Our family just hosted a garage sale. Yes, a garage sale, that American, homegrown, one-of-a-kind, iconic, neighborhood tradition. I'm not a big fan of garage sales as they take a lot of work and patience. But, it has been about a decade since our last one, we have a ton of stuff from raising two nearly grown girls, and my wife is a taskmaster. It made sense to have a garage sale and I reluctantly agreed to look at it from an optimistic opportunity to learn more about people and culture.
I sat quietly and interacted intermittently with our makeshift retail establishment visitors over a two day period. Lisa, my wife and CEO of the garage sale, was really in charge and managed the affair. I learned a lot, though, from what I witnessed during our garage sale. And, I think these takeaways tell us as a lot about people and culture today that can be applied to our thinking about schools and colleges.
- People Want Community. People seek to belong to a community and connect with each other. I would estimate that 80% of the people coming to the garage sale were there to meet us and connect as much as shop for something. Sure, they shopped for stuff, but I got the sense that it was connection that they sought as much as anything.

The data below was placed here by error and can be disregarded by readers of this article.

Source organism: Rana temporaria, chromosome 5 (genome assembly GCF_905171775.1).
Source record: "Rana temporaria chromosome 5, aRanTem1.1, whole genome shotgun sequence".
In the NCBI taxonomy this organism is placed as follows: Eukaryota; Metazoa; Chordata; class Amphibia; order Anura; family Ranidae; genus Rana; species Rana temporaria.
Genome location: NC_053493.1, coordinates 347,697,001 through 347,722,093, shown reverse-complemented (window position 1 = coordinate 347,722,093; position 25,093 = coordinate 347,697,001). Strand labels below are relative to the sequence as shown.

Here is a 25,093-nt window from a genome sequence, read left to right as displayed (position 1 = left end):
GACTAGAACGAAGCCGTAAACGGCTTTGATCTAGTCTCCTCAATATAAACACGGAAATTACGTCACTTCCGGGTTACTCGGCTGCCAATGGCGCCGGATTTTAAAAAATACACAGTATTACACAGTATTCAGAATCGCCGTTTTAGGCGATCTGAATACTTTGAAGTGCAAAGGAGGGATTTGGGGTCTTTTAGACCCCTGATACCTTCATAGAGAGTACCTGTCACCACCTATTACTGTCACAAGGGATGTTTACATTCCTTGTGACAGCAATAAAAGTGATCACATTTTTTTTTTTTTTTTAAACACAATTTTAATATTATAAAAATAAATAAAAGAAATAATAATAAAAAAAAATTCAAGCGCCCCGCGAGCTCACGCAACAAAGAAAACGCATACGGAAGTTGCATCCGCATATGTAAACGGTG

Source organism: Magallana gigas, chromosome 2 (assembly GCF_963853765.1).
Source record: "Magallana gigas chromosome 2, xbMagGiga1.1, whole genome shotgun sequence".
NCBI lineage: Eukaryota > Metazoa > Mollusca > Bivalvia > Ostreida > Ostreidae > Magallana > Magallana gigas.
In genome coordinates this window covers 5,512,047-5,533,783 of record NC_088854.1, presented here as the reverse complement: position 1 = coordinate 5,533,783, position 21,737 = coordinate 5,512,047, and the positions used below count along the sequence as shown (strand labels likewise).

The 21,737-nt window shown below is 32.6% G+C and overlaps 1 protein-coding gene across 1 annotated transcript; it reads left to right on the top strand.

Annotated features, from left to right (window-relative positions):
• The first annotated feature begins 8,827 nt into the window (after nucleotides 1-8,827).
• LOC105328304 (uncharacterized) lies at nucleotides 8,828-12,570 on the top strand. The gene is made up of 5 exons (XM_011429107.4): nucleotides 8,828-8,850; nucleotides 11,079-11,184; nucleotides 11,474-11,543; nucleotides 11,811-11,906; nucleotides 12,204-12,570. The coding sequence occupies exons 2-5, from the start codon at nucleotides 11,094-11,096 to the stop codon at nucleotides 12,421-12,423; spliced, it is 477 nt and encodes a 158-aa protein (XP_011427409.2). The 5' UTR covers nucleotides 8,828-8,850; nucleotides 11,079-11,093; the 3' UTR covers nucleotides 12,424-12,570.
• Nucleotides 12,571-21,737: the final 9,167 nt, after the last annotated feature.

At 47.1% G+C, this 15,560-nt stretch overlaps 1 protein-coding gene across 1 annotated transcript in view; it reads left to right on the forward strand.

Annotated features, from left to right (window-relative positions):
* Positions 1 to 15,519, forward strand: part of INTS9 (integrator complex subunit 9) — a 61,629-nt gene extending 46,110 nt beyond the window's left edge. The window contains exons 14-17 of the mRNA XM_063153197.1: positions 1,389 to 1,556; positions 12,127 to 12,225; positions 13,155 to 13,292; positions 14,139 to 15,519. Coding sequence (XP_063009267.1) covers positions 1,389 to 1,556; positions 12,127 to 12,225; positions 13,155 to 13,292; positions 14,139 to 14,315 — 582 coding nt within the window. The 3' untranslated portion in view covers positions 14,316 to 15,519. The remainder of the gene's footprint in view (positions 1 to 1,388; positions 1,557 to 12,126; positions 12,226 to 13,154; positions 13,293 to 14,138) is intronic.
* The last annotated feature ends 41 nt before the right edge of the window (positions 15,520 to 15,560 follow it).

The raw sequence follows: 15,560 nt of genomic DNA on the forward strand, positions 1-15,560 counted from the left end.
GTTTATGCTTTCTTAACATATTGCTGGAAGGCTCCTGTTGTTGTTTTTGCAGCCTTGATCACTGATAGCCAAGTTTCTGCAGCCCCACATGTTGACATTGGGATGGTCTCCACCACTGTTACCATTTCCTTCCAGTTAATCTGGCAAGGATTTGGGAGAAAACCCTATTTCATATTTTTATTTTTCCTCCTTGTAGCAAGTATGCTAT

- People Like Diversity. Every walk of life entered our storefront. If you have seen the show "Portlandia" on television, then you might be able to imagine the diversity of our retail visitors. We connected with wealthy, poor, and middle class people. Every car from luxury autos to old beaters pulled up in front of our house. At least four different languages were spoken outside of English. Diversity did not scare people - they embraced it.
- Sustainability is Not New. A garage sale is among the oldest forms of entrepreneurial sustainability. Had our spring and summer cleaning been up to me, we would have taken all of our stuff to Goodwill, Northwest Children's Outreach, and then to the landfill. Sure, we will still take many things for gift-in-kind donations to our favorite charities, but with a garage sale we had the opportunity to see several features of sustainability come to life. Reuse. Recirculate. Redistribute. Repurpose. Reconnect. What was old for us was new for someone else. There was an economic exchange - albeit small - and, more importantly, a cultural exchange. We got to know our neighbors - and their dogs - and our extended Garden Home community in Southwest Portland much better. Sustainability is not new. It is simple.
"The more things change, the more they stay the same." This old line is very true. I learned a lot from our garage sale. No, I would rather not host one for awhile again. Another decade will be fine for me. But, it was a great experience, thanks to my wife, who is organized and energetic about such things. More importantly, I had the opportunity to witness some simple and basic axioms about people and culture that apply to nearly every aspect of my work. People want community, embrace diversity more than we think, and sustainability is much more simple than we give it credit.